After a relaxing day Back at Woodbrooke, all night the wind and rain lashed about outside with the odd branch falling to the floor.

There was a crisp Autumn feeling and the leaves had begun to fall across the gardens.

We all gathered for breakfast and then took taxi’s into the city centre to “The Studio” where the Young Dementia UK Conference, organised by Hawking publications, was being held.

The Studio

After a coffee, the conference began with the opening addresses and the obligatory housekeeping.

There were then a series of presentations, which contained too many facts and figures, too many numbers and graphs and by the break it was beginning to be a challenge to stay focused.

After the break and more presentations came the “Dementia Diaries Live” performance

some relief and humour from the mornings challenges, followed by a humourous talk by Peter Lyttle from Freshers Cafe


Over lunch it was time to meet and talk to delegates, to challenge perceptions and talk about how people with Dementia can be involved in the evolution of Dementia services, challenging the negative narratives and the human rights abuses.

During the lunch break, I was able to meet Dr Richard Hawkins and Mark Ivory from the Journal of Dementia Care and Eloisa Stella, Vice-President and co-founder of Novilunio Onlus Association amongst others.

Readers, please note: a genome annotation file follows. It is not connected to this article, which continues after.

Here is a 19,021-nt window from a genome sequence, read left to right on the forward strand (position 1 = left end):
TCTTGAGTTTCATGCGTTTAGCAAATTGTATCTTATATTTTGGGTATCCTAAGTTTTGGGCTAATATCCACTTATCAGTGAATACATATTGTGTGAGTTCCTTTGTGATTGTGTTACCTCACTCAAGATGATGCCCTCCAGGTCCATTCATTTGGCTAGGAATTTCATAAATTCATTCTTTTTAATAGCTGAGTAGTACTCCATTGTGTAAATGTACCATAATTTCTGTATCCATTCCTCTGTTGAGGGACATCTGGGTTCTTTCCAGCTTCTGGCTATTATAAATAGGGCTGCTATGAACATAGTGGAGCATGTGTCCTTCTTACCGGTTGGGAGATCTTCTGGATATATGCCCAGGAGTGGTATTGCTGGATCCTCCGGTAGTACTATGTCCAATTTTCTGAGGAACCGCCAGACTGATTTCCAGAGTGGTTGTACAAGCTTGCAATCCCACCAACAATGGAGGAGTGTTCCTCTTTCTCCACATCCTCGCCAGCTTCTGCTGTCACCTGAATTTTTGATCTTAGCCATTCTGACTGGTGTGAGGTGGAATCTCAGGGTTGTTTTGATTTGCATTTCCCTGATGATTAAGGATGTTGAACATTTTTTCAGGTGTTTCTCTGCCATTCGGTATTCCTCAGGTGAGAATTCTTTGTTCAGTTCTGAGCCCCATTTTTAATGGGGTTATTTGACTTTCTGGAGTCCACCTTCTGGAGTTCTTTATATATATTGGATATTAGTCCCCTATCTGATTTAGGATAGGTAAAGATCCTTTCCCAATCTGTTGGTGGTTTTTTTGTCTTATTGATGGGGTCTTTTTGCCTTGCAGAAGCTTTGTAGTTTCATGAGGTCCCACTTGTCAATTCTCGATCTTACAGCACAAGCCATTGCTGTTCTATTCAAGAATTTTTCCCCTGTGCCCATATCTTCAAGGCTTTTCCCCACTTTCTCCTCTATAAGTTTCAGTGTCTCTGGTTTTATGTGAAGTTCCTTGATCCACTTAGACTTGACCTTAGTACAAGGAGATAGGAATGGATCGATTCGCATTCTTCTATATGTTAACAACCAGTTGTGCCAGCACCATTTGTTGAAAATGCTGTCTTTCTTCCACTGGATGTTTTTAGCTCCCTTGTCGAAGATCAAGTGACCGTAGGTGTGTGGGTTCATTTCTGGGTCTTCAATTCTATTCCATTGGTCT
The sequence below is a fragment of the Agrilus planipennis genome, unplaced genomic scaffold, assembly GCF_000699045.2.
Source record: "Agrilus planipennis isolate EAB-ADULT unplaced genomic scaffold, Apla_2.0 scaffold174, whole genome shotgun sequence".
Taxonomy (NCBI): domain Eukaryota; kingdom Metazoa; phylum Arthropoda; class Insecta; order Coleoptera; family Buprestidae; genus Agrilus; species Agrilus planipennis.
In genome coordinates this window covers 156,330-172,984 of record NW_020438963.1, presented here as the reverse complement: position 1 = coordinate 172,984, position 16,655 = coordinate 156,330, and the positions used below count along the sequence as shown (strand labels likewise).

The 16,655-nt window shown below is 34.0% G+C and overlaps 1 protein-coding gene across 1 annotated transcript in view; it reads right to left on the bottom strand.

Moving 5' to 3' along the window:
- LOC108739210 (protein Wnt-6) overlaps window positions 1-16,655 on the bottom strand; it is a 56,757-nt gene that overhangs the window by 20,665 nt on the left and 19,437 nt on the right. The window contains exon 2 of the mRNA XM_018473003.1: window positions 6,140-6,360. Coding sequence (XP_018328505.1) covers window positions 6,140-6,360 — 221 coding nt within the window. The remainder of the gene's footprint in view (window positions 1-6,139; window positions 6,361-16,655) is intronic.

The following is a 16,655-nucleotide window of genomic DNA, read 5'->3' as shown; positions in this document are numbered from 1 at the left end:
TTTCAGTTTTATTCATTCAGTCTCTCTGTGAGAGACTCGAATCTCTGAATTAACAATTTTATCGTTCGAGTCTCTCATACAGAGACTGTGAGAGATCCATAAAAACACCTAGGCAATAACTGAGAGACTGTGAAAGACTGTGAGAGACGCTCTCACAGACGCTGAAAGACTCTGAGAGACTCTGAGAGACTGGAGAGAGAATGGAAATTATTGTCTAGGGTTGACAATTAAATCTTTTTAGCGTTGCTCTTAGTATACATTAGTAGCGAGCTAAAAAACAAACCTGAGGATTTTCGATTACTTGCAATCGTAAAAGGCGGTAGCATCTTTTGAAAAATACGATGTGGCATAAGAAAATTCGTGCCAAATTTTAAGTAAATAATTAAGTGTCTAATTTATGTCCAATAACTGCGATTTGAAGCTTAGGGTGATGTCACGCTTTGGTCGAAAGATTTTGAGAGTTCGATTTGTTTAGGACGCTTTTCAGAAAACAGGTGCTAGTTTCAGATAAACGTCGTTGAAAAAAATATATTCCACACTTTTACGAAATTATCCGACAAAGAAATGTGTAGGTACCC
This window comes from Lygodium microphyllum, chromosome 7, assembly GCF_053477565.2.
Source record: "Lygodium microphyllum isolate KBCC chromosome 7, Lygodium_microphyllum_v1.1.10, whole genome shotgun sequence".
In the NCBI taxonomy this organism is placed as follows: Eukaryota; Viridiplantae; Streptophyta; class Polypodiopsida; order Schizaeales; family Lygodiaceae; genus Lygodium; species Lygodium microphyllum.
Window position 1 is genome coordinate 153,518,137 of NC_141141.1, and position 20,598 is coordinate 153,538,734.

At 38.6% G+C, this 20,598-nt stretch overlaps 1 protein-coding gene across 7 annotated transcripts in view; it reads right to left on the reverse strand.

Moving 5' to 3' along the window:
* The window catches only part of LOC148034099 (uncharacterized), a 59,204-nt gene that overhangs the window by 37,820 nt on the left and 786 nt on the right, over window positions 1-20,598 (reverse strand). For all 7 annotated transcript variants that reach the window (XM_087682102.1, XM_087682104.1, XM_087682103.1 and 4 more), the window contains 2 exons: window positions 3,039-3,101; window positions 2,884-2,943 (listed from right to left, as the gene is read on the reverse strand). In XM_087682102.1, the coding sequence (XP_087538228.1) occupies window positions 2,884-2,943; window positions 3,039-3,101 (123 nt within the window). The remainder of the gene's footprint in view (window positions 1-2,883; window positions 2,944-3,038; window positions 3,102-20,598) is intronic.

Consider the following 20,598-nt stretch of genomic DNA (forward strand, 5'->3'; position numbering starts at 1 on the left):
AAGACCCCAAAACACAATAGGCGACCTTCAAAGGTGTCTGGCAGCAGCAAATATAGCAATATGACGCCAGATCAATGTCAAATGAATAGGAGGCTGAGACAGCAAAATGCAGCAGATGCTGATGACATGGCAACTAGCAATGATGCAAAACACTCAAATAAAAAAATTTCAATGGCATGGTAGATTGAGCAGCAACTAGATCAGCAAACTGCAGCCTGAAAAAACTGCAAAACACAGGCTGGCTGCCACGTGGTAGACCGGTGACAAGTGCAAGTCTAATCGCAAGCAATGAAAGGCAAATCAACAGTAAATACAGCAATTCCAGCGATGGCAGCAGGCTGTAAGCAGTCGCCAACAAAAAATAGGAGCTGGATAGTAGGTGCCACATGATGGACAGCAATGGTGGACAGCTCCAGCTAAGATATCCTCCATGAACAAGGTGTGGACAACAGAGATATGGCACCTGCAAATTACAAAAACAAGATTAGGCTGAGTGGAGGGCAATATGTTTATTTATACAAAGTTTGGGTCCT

Peter Berry had presented his cheque for the money he raised from his cycle ride in June from the Welsh coast to the Suffolk Coast


It was just a shame that this was done by the stairs not on stage at the conference.

After the lunch, the conference continued but the continued wave of information became overwhelming for our group, I looked around and they had all gone, to be found behind the Innovations in Dementia/DEEP UK/Dementia Diaries stand on bean bags


I think we were generally disappointed with the conference, my understanding that last year was about professionals and this year about people living with Dementia.

Having written this article retrospectively, the detail of the presentations have long been lost in the fog of Dementia but this is a copy of the programme.


It should have been an opportunity to showcase the work of people living with Dementia under the age of 65, to show what can be achieved with inclusive post-diagnosis support, services and rehabilitation.

To get out the message that the way Dementia is portrayed by society, Governments, Healthcare Systems, and the media is wrong, to turn the negative narrative into a positive one.

To get the message out that you can live your life within the reducing limits of your Dementia following a diagnosis of Dementia.

The Global Disability Summit mantra of “Nothing About US, Without Us” could have been more prominent in the planning.

Eventually we retired to the local Pub and then made our way by taxi to Woodbrooke.

After supper we relaxed before retiring to bed one by one, Wendy Mitchell having left us at the conference to continue her busy schedule in the west country.

Also this week, Young Dementia UK announced new vacancies from Young Dementia UK in Sheffield

Tomorrow would be my Last Morning at Woodbrooke for a while.